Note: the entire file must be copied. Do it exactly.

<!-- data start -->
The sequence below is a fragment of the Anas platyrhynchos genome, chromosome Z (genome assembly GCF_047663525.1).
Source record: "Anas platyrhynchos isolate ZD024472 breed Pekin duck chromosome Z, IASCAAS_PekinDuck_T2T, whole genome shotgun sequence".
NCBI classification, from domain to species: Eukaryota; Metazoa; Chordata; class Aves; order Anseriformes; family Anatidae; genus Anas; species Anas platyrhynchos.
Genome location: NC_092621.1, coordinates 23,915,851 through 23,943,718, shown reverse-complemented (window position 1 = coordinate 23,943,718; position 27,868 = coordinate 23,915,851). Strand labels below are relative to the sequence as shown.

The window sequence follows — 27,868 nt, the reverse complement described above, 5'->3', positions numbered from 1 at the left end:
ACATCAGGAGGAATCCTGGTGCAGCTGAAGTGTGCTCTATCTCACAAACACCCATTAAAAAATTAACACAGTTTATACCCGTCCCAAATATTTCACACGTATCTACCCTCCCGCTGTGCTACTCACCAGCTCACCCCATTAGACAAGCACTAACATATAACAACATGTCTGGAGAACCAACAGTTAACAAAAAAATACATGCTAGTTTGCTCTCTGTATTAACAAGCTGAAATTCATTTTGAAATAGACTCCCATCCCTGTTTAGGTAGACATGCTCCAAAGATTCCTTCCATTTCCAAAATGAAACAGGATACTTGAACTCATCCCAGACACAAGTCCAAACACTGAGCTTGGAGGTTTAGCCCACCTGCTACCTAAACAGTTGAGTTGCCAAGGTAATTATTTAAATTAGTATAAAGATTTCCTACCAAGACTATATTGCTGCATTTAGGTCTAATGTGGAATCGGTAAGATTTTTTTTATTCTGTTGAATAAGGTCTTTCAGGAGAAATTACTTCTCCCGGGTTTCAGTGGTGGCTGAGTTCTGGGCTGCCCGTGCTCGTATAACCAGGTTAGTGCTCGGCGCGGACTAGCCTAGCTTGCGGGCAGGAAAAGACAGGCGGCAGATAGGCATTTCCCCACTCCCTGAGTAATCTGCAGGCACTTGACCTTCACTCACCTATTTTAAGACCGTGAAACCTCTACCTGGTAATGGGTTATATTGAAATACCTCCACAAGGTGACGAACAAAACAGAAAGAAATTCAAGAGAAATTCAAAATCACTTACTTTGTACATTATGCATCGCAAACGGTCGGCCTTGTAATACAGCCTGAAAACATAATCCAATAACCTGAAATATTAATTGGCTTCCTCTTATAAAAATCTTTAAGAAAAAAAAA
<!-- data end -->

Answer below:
The sequence below is a fragment of the Anas platyrhynchos genome, chromosome Z (genome assembly GCF_047663525.1).
Source record: "Anas platyrhynchos isolate ZD024472 breed Pekin duck chromosome Z, IASCAAS_PekinDuck_T2T, whole genome shotgun sequence".
NCBI classification, from domain to species: Eukaryota; Metazoa; Chordata; class Aves; order Anseriformes; family Anatidae; genus Anas; species Anas platyrhynchos.
Genome location: NC_092621.1, coordinates 23,915,851 through 23,943,718, shown reverse-complemented (window position 1 = coordinate 23,943,718; position 27,868 = coordinate 23,915,851). Strand labels below are relative to the sequence as shown.

The window sequence follows — 27,868 nt, the reverse complement described above, 5'->3', positions numbered from 1 at the left end:
ACATCAGGAGGAATCCTGGTGCAGCTGAAGTGTGCTCTATCTCACAAACACCCATTAAAAAATTAACACAGTTTATACCCGTCCCAAATATTTCACACGTATCTACCCTCCCGCTGTGCTACTCACCAGCTCACCCCATTAGACAAGCACTAACATATAACAACATGTCTGGAGAACCAACAGTTAACAAAAAAATACATGCTAGTTTGCTCTCTGTATTAACAAGCTGAAATTCATTTTGAAATAGACTCCCATCCCTGTTTAGGTAGACATGCTCCAAAGATTCCTTCCATTTCCAAAATGAAACAGGATACTTGAACTCATCCCAGACACAAGTCCAAACACTGAGCTTGGAGGTTTAGCCCACCTGCTACCTAAACAGTTGAGTTGCCAAGGTAATTATTTAAATTAGTATAAAGATTTCCTACCAAGACTATATTGCTGCATTTAGGTCTAATGTGGAATCGGTAAGATTTTTTTTATTCTGTTGAATAAGGTCTTTCAGGAGAAATTACTTCTCCCGGGTTTCAGTGGTGGCTGAGTTCTGGGCTGCCCGTGCTCGTATAACCAGGTTAGTGCTCGGCGCGGACTAGCCTAGCTTGCGGGCAGGAAAAGACAGGCGGCAGATAGGCATTTCCCCACTCCCTGAGTAATCTGCAGGCACTTGACCTTCACTCACCTATTTTAAGACCGTGAAACCTCTACCTGGTAATGGGTTATATTGAAATACCTCCACAAGGTGACGAACAAAACAGAAAGAAATTCAAGAGAAATTCAAAATCACTTACTTTGTACATTATGCATCGCAAACGGTCGGCCTTGTAATACAGCCTGAAAACATAATCCAATAACCTGAAATATTAATTGGCTTCCTCTTATAAAAATCTTTAAGAAAAAAAAA